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I am trying to find the integral of:

$$\int_0^R \frac{bx}{x^a-b}dx$$

where $a>2$, $R$ and $b$ are constant terms.

By using Wolfram Alpha, I found out that the function does not have an antiderivative. I have also tried to solve it using integration by parts but I am not able to find the integral of the denominator term.

Can anyone please guide me to a relevant resource where similar expressions have been integrated? Also, if you have any ideas on integrating such an expression, please feel free to share them.

Thanks.

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There is an antiderivative in terms of the gaussian hypergeometric function $$\int \frac{b\,x}{x^a-b}\,dx=-\frac{1}{2} x^2 \, _2F_1\left(1,\frac{2}{a};\frac{a+2}{a};\frac{x^a}{b}\right)$$ If $a >0$ $$I_a=\int_0^R \frac{b\,x}{x^a-b}\,dx=-\frac{1}{2} R^2 \, _2F_1\left(1,\frac{2}{a};\frac{a+2}{a};\frac{R^a}{b}\right)$$ which, as usual, requires that $R^a < b$.

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    $\begingroup$ in what course if any do you learn about this function? $\endgroup$ – C Squared Aug 30 '20 at 5:48
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    $\begingroup$ @CSquared. I really don't know at which level this is explained nowdays. Do not forget that I am almost 80 ! Cheers :-) $\endgroup$ – Claude Leibovici Aug 30 '20 at 5:53
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Probably the best way of going about this one is to write it as an infinite sum, as there does not appear to be an easy closed form.

So, what we can do is write $$\int_0^R \frac{bx}{x^a-b}dx = -\int_0^R \frac{x}{1-x^a/b}dx = -\int_0^R \sum_{n=0}^\infty x\left(\frac{x^a}{b}\right)^n$$ And now the trick is that we can switch the order of integration and summation, so we get: $$-\sum_{n=0}^\infty \int_0^R x^{an+1}/b^n = -\sum_{n=0}^\infty \frac{R^{an+2}}{(n+2)b^n}$$ Note that this only works if $x^a < b$ all the time, i.e. $R^a < b$, as otherwise, we integrate across a singularity and the infinite sum diverges (another way of seeing this is $x^a=b$ causes division by $0$).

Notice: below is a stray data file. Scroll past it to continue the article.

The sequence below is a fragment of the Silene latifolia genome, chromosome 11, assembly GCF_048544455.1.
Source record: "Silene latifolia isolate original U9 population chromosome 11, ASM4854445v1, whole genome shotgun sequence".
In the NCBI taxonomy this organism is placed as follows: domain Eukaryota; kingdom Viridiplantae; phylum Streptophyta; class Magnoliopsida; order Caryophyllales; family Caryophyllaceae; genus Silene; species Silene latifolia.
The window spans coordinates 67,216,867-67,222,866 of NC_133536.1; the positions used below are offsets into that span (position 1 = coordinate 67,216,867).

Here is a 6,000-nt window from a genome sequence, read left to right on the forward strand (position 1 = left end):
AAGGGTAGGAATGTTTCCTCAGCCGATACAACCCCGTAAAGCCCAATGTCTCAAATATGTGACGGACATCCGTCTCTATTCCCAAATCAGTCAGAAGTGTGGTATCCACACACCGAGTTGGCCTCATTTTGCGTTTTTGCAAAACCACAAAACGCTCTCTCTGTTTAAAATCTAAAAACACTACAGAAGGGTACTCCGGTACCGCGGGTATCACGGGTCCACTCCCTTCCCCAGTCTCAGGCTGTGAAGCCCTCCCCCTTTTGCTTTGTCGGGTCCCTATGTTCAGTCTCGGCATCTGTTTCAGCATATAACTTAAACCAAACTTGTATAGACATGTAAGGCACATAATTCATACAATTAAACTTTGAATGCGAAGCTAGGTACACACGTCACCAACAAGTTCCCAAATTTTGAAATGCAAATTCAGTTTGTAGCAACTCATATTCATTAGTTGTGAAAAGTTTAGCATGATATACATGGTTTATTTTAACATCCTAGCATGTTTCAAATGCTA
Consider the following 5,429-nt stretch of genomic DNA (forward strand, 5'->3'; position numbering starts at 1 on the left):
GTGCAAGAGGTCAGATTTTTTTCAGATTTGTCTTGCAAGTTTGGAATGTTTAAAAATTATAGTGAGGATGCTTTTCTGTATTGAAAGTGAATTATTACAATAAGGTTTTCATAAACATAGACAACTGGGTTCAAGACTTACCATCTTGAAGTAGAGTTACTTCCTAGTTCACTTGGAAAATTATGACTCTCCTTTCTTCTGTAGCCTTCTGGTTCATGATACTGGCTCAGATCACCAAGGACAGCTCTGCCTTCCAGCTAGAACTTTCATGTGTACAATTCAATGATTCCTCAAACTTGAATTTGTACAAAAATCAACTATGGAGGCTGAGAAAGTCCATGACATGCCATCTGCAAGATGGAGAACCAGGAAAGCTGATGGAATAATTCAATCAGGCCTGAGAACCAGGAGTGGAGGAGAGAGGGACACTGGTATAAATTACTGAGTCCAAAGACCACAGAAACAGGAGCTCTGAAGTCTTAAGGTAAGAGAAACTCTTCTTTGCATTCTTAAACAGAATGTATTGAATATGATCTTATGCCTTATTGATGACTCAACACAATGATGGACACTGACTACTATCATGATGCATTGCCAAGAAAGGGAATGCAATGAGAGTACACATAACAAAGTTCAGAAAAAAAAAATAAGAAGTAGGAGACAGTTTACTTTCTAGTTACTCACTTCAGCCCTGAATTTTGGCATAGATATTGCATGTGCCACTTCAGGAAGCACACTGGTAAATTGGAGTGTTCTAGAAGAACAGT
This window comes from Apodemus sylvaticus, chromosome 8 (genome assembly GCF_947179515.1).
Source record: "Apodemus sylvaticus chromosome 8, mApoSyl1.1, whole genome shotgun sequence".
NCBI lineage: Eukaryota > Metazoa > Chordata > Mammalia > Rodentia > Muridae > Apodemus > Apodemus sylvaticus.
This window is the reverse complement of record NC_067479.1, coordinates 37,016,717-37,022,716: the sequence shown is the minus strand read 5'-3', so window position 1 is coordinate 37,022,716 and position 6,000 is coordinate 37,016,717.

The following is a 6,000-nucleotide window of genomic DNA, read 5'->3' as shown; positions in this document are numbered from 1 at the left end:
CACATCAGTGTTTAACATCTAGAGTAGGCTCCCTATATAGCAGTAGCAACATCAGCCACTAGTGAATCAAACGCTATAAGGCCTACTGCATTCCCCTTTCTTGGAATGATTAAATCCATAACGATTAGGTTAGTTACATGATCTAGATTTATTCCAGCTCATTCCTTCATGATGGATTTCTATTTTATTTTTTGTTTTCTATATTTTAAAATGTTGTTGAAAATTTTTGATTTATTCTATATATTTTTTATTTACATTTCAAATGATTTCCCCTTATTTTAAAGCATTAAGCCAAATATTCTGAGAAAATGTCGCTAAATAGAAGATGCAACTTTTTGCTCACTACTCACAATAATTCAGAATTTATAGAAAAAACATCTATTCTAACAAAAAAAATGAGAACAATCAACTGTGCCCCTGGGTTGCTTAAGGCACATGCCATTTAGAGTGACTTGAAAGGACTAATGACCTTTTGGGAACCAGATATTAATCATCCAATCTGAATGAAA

Finally, there are likely some special cases where you can get more of a closed form, but if you want a solution for all $a,b,R$ with $R^a<b$, this is probably the best we can do.

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  • $\begingroup$ Thank you so much for the help. Just to clarify the denominator of the resultant term should have $a$ in it, right? Like it should be $-\sum_{n=0}^\infty \dfrac{R^{an+2}}{(an+2)b^n}$. $\endgroup$ – shahrukh Aug 29 '20 at 18:41
  • $\begingroup$ Also if $b = jt$, where $j$ is an imaginary number and $t$ can be any value greater than 0 then would the above solution be still applicable? $\endgroup$ – shahrukh Aug 29 '20 at 19:38
  • $\begingroup$ Not if $t$ is any value greater than $0$. The issue is, if if $\dfrac{R^a}{b} = \dfrac{R^a}{jt} > 1$, we can see that this series will not converge by a sort of ratio test. $\endgroup$ – Isaac Browne Aug 31 '20 at 2:59

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